Satellite tracking of sympatric marine megafauna can inform the biological basis for species co-management

Gredzens, Christian, Marsh, Helene, Fuentes, Marianna M.P.B., Limpus, Colin J., Shimada, Takahiro, and Hamann, Mark (2014) Satellite tracking of sympatric marine megafauna can inform the biological basis for species co-management. PLoS ONE, 9 (6). pp. 1-12.

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Abstract

Context: Systematic conservation planning is increasingly used to identify priority areas for protection in marine systems. However, ecosystem-based approaches typically use density estimates as surrogates for animal presence and spatial modeling to identify areas for protection and may not take into account daily or seasonal movements of animals. Additionally, sympatric and inter-related species are often managed separately, which may not be cost-effective. This study aims to demonstrate an evidence-based method to inform the biological basis for co-management of two sympatric species, dugongs and green sea turtles. This approach can then be used in conservation planning to delineate areas to maximize species protection.

Methodology/Results: Fast-acquisition satellite telemetry was used to track eleven dugongs and ten green turtles at two geographically distinct foraging locations in Queensland, Australia to evaluate the inter- and intra-species spatial relationships and assess the efficacy of existing protection zones. Home-range analysis and bathymetric modeling were used to determine spatial use and compared with existing protection areas using GIS. Dugong and green turtle home-ranges significantly overlapped in both locations. However, both species used different core areas and differences existed between regions in depth zone use and home-range size, especially for dugongs. Both species used existing protection areas in Shoalwater Bay, but only a single tracked dugong used the existing protection area in Torres Strait.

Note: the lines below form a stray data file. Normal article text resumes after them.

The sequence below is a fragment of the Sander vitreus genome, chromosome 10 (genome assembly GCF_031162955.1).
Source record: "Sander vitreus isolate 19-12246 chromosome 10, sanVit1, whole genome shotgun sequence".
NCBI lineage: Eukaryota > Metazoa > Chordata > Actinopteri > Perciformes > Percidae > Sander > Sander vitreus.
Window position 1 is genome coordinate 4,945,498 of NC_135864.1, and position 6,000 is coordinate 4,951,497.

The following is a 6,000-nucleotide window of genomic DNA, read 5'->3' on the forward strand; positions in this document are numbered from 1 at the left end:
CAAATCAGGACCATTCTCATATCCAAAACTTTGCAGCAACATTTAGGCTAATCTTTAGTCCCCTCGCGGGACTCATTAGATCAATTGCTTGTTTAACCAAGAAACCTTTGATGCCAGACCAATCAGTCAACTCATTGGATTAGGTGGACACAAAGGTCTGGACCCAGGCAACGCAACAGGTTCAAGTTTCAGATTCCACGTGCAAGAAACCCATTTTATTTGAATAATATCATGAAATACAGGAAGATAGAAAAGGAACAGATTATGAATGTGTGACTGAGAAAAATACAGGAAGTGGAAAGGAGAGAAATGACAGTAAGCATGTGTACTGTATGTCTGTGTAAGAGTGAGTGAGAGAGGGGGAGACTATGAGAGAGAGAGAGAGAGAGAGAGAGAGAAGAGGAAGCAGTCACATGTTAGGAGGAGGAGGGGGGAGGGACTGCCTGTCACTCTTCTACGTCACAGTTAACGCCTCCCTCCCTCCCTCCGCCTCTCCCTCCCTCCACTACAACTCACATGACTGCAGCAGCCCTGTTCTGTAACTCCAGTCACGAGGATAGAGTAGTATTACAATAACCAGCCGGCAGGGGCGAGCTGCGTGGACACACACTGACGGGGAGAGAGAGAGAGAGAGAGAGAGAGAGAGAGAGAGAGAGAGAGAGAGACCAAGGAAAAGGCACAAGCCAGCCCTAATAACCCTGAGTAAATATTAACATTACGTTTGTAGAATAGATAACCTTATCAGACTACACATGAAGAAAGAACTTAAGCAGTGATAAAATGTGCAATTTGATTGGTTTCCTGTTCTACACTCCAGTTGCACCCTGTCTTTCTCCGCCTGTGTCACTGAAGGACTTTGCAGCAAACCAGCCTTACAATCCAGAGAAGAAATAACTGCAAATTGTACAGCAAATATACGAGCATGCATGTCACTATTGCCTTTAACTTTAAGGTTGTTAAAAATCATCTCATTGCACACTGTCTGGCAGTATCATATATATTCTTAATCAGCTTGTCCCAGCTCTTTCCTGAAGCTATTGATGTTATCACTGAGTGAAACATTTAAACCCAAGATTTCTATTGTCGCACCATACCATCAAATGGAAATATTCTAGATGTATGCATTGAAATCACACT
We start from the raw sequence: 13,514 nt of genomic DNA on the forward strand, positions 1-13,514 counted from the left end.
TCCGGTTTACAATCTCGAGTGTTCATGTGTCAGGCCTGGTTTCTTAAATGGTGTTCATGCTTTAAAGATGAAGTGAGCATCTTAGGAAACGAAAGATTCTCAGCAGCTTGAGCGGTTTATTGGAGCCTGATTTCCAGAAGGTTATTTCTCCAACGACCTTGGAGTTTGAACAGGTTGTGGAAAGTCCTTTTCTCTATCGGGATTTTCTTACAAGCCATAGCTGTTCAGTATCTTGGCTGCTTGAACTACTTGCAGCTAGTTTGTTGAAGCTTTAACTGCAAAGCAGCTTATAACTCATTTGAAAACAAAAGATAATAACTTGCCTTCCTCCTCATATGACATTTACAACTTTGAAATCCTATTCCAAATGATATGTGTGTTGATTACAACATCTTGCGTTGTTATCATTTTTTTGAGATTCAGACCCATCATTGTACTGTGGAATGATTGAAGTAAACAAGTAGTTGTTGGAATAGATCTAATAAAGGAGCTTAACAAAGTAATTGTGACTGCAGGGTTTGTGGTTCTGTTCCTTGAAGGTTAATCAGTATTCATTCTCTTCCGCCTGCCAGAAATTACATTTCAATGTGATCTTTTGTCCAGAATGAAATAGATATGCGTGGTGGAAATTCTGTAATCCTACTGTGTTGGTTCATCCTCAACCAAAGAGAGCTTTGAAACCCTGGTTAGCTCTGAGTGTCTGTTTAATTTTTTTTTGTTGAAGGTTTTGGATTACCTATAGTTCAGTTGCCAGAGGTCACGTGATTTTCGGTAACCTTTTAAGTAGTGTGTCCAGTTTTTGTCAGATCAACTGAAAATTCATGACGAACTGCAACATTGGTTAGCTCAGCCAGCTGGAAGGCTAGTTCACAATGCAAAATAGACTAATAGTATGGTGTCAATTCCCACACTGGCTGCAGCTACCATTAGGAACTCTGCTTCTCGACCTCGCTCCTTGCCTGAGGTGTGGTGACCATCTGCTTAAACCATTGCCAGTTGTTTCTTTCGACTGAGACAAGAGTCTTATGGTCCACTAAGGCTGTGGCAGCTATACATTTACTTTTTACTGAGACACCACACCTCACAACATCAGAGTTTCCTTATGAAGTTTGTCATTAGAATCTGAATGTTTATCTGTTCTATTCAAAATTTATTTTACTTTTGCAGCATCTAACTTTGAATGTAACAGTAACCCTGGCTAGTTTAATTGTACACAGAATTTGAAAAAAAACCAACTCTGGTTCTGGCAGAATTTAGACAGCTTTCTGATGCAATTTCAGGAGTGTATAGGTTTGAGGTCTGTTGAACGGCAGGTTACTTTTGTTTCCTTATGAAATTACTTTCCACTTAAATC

Conclusions/Significance: Fast-acquisition satellite telemetry can provide evidence-based information on individual animal movements to delineate relationships between dugongs and green turtles in regions where they co-occur. This information can be used to increase the efficacy of conservation planning and complement more broadly based survey information. These species also use similar habitats, making complimentary co-management possible, but important differences exist between locations making it essential to customize management. This methodology could be applied on a broader scale to include other sympatric and inter-related species.

Item ID: 38344
Item Type: Article (Research - C1)
ISSN: 1932-6203
Keywords: conservation planning; protected marine systems; spatial modeling; dugong; sea turtles
Additional Information:

© 2014 Gredzens et al. This is an open-access article distributed under the terms of the Creative Commons Attribution License, which permits unrestricted use, distribution, and reproduction in any medium, provided the original author and source are credited.

Funders: Australian National Environment Research Program, Australian Marine Mammal Centre, Marine and Tropical Science Research Facility, National Environment Research Program, Torres Strait Regional Authority, Great Barrier Reef Marine Park Authority, Queensland Department of Environment and Heritage Protection
Date Deposited: 22 Apr 2015 04:09
FoR Codes: 05 ENVIRONMENTAL SCIENCES > 0502 Environmental Science and Management > 050202 Conservation and Biodiversity @ 100%
SEO Codes: 96 ENVIRONMENT > 9608 Flora, Fauna and Biodiversity > 960808 Marine Flora, Fauna and Biodiversity @ 50%
96 ENVIRONMENT > 9606 Environmental and Natural Resource Evaluation > 960609 Sustainability Indicators @ 50%
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